Study Questions Health Benefits of Moderate Drinking
Health and Drinking
The majority of studies suggesting that "moderate" drinking helps prevent heart disease may be flawed, according to an international research group.
In a new report, researchers from the U.S., Canada, and Australia analyze 54 studies that linked how much people drink with risk of premature death from all causes, including heart disease. Researchers from the University of Victoria in British Columbia and the University of California, San Francisco led the team.
The researchers investigated a suggestion put forth in the scientific community that many of the studies conducted so far on drinking and premature death made a consistent and serious error by including as "abstainers" people who had cut down or quit drinking due to declining health, frailty, medication use or disability. When such studies show a higher death rate for abstainers than for moderate drinkers, this result may reflect the poor health of some abstainers who recently quit drinking rather than indicating a protective effect for alcohol.
The team found only seven studies that included only long-term non-drinkers in the "abstainers" group. The results of the seven studies showed no reduction in risk of death among the moderate drinkers compared with abstainers. When the researchers combined the data from these studies, they showed that it was possible to perform new analyses that appeared to show a protective effect of moderate drinking--but only when they deliberately included the error of combining long-term abstainers with people who had cut down or quit drinking more recently.
The authors caution that their report, published online in advance of the May 2006 issue of Addiction Research and Theory, has not disproved the notion that light drinking is good for health, as too few error-free studies have been performed. They suggest, however, that the extent to which these benefits actually translate into longer life may have been exaggerated.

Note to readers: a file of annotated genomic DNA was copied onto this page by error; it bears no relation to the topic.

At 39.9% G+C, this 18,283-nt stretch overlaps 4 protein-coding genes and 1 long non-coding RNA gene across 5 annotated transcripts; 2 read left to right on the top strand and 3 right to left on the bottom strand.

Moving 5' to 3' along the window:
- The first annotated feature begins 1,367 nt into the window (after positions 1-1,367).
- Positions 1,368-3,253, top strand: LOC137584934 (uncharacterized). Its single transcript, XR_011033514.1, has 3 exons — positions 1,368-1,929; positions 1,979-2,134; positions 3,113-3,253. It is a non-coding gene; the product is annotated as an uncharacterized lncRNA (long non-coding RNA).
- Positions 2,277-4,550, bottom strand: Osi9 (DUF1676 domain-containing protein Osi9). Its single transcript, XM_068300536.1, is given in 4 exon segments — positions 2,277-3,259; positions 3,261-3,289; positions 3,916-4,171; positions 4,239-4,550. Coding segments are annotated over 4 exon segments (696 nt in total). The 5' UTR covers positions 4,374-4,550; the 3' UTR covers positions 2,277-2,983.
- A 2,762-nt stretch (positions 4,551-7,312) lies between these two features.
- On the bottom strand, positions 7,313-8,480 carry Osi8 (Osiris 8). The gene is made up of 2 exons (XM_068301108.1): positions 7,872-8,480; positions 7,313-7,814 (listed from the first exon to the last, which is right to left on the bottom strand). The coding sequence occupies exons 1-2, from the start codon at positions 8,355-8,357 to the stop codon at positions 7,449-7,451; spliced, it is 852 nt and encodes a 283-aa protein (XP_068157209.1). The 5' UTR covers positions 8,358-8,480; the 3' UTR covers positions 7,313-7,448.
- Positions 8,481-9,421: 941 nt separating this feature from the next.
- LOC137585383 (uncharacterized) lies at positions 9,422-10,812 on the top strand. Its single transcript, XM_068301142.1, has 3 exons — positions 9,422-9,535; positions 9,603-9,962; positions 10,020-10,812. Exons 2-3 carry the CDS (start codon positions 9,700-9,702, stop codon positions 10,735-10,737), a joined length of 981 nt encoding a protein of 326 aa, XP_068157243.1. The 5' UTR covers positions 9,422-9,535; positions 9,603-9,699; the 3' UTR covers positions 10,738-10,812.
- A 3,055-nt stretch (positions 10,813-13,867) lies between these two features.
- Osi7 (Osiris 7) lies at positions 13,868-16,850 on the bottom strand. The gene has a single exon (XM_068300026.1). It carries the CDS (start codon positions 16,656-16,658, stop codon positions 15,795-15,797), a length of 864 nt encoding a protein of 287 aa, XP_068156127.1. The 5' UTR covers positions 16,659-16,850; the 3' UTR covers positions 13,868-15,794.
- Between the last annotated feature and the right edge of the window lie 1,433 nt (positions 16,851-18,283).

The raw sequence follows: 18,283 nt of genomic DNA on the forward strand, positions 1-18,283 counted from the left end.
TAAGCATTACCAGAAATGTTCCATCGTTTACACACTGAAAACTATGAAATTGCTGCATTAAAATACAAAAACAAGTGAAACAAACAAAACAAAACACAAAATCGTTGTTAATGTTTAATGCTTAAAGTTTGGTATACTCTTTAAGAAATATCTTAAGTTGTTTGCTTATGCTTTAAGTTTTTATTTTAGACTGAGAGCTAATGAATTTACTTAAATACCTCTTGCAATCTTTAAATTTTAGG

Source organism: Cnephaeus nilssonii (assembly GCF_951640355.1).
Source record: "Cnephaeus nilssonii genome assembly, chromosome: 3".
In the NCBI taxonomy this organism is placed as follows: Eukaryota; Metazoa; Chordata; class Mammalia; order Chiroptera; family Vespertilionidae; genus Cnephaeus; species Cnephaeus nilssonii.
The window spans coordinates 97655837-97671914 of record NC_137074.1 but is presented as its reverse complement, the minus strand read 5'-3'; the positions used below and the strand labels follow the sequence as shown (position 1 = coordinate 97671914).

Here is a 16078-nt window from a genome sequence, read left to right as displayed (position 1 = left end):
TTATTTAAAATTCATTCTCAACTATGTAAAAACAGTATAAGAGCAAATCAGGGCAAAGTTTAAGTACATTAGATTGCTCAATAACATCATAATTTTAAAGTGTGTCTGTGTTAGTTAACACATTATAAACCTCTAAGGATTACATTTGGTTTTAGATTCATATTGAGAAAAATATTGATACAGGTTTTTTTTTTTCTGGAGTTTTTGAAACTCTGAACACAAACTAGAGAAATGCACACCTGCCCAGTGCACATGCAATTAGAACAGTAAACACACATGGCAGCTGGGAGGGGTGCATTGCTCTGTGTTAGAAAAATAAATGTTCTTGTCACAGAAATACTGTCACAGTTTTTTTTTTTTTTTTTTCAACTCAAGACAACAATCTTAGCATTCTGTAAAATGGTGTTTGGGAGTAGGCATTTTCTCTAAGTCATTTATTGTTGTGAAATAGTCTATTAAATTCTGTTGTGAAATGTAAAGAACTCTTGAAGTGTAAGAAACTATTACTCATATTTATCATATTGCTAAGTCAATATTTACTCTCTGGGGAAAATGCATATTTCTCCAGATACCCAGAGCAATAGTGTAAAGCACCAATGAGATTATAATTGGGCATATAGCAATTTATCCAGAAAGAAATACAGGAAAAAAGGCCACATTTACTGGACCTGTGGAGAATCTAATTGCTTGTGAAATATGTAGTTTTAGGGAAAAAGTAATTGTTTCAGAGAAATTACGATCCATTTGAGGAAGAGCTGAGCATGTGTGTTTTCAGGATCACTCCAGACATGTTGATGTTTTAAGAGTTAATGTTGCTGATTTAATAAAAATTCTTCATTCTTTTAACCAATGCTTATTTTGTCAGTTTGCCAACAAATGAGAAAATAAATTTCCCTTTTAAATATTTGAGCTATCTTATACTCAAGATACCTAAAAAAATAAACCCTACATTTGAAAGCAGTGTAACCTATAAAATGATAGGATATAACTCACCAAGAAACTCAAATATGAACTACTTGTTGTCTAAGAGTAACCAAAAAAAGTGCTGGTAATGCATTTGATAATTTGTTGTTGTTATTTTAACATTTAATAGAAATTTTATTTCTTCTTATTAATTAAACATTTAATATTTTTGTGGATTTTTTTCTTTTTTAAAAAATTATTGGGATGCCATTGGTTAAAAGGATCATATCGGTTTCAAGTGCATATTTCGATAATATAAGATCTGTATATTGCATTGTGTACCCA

"The widely held belief that light or moderate drinking protects against coronary heart disease has had great influence on alcohol policy and clinical advice of doctors to their patients throughout the world," said Tim Stockwell, PhD, of the Centre for Addictions Research at the University of Victoria. "These findings suggest that caution should be exerted in recommending light drinking to abstainers because of the possibility that this result may be more apparent than real."
"We know that older people who are light drinkers are usually healthier than their non-drinking peers," said Kaye Fillmore, PhD, of the UCSF School of Nursing. "Our research suggests light drinking is a sign of good health, not necessarily its cause. Many people reduce their drinking as they get older for a variety of health reasons."
The authors emphasize that there is a need for more well-designed research in the future that assesses people's alcohol intake and abstinence more precisely as their drinking patterns change with age.
The research that the team analyzed consisted of prospective studies, including hundreds of thousands of individuals who were followed over a number of years. Most studies were from North America and Europe, some from the Caribbean and Asia. The majority of the results were published in the 1980s and 1990s, with one study published in 1974 and one as recently as 2004.
The team investigated this body of research using meta-analysis